Islamic Extremism and the War of Ideas by John Hughes

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John Hughes examines lessons learned from the practice of public diplomacy—especially international broadcasting—in the cold war and tells how the United States could more effectively counter extremism, promote democracy, and improve understanding of itself in the Islamic world. He offers Indonesia as a successful example of the melding of democracy, Islam, and modernity and suggests that this country and other nations where Islam and democracy coexist—such as Turkey—could play a significant role in helping thwart Islamist extremism.

About John Hughes

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John Hughes is a Pulitzer Prize–winning journalist and former editor of the Christian Science Monitor . He is currently a professor of international communications at Brigham Young University and writes a nationally syndicated column for the Monitor . Hughes served for six years as Africa correspondent and six years as Far East correspondent before becoming the Monitor's editor. A Nieman Fellow at Harvard, he won the Pulitzer Prize for his coverage of Indonesia and the Overseas Press Club Award for his investigation of the international narcotics traffic. During the Reagan administration he was associate director of the United States Information Agency, director of the Voice of America, and assistant secretary of state for public affairs and department spokesman. He later chaired presidential and congressional commissions on international government broadcasting. He has written two books, on Africa and Indonesia.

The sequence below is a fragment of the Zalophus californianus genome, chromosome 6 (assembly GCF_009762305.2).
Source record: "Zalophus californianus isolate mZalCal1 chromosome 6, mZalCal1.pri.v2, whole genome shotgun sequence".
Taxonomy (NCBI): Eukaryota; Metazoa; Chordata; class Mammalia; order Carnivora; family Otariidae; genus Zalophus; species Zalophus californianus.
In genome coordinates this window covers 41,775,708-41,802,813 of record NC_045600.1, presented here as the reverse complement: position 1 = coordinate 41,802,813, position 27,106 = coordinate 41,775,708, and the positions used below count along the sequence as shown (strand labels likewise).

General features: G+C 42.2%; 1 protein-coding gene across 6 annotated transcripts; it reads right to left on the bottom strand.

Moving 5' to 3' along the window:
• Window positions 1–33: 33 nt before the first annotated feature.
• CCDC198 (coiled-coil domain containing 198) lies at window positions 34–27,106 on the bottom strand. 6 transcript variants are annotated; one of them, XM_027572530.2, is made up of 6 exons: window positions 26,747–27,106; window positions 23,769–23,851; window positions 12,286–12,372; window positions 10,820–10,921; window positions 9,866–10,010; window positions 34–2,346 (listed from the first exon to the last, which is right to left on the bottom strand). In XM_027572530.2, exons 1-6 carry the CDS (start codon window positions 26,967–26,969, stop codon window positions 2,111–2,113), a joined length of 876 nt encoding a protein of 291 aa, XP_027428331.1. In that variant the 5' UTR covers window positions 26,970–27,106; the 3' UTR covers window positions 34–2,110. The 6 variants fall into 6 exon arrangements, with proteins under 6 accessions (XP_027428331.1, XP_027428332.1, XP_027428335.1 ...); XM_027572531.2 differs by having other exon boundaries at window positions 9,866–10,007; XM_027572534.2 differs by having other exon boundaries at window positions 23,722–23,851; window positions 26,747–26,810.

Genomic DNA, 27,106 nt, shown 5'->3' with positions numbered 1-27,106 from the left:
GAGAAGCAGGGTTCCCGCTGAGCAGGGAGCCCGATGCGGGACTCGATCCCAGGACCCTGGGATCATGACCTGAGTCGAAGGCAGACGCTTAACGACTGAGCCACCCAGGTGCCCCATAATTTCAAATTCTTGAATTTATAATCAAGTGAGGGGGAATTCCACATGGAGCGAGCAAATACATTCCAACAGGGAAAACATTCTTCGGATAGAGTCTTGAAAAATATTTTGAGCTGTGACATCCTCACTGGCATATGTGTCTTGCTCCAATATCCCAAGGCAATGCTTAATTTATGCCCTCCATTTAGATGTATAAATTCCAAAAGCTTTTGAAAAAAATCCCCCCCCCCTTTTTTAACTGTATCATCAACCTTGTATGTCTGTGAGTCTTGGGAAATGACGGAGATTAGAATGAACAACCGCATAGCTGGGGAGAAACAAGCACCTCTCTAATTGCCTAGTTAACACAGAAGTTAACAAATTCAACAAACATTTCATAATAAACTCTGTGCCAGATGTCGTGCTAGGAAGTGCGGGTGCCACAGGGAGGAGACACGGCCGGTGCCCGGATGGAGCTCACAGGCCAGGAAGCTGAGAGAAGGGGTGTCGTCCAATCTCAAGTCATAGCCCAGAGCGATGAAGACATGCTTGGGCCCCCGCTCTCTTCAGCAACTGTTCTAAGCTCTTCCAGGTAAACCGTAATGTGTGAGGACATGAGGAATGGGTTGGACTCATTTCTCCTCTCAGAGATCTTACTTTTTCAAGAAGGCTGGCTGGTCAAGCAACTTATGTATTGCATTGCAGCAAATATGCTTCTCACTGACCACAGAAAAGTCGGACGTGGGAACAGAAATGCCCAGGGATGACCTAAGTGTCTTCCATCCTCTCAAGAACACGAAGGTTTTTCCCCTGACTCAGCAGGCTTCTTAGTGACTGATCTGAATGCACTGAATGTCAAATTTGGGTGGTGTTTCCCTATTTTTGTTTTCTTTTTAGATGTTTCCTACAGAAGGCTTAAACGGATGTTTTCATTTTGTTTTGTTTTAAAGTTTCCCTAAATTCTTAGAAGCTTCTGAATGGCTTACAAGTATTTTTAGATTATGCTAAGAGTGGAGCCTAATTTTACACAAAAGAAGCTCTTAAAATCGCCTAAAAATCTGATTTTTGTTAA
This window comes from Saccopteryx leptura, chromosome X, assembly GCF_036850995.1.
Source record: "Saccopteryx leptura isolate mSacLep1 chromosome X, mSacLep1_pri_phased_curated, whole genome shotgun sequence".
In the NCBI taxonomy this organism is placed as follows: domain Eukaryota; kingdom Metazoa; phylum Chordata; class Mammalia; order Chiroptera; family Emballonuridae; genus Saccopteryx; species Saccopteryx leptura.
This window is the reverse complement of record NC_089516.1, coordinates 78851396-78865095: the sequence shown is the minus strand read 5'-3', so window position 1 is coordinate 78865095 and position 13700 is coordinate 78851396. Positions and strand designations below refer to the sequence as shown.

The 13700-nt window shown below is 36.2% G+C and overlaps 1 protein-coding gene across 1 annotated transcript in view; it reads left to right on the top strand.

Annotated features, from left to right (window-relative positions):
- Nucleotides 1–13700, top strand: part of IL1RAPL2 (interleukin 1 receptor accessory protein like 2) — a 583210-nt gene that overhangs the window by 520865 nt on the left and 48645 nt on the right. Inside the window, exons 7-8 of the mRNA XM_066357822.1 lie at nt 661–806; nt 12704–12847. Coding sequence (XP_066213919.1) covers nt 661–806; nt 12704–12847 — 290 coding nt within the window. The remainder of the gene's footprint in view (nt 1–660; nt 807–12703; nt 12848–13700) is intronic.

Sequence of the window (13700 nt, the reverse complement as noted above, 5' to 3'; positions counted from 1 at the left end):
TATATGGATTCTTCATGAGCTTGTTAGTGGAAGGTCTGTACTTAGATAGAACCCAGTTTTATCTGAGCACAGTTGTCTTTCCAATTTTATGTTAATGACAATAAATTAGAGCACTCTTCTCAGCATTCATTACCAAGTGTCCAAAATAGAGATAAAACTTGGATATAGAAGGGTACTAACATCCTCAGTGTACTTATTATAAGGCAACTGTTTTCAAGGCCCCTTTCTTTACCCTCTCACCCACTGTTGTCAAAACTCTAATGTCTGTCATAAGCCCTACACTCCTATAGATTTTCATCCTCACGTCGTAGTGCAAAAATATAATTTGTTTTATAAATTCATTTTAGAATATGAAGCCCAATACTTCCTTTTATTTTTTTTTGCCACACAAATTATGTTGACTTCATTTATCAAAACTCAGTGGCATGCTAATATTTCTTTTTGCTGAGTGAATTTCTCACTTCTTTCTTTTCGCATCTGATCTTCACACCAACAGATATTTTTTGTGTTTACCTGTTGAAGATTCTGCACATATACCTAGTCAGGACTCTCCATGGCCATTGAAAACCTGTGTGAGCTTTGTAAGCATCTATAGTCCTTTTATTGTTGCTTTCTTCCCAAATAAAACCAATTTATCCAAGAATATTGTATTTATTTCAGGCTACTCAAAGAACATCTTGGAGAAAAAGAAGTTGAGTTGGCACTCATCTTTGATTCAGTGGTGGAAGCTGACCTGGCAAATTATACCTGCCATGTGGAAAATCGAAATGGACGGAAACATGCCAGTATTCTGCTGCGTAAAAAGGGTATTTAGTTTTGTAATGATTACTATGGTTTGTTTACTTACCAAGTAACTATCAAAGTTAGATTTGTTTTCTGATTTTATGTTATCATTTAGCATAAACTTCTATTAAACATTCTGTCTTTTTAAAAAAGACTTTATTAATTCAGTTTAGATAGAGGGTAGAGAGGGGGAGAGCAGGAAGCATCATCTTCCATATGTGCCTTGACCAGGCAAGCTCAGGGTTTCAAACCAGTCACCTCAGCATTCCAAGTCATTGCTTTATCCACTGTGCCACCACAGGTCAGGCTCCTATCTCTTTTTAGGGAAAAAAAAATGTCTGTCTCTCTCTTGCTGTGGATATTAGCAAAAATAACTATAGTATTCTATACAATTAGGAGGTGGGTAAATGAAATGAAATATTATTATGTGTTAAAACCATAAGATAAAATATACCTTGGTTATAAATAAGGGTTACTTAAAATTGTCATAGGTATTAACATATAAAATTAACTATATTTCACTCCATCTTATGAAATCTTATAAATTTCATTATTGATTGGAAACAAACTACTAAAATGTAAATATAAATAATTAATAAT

Published July 1, 2010 by Hoover Institution Press. 138 pages
Genres: History, Political & Social Sciences, Religion & Spirituality, Travel. Non-fiction

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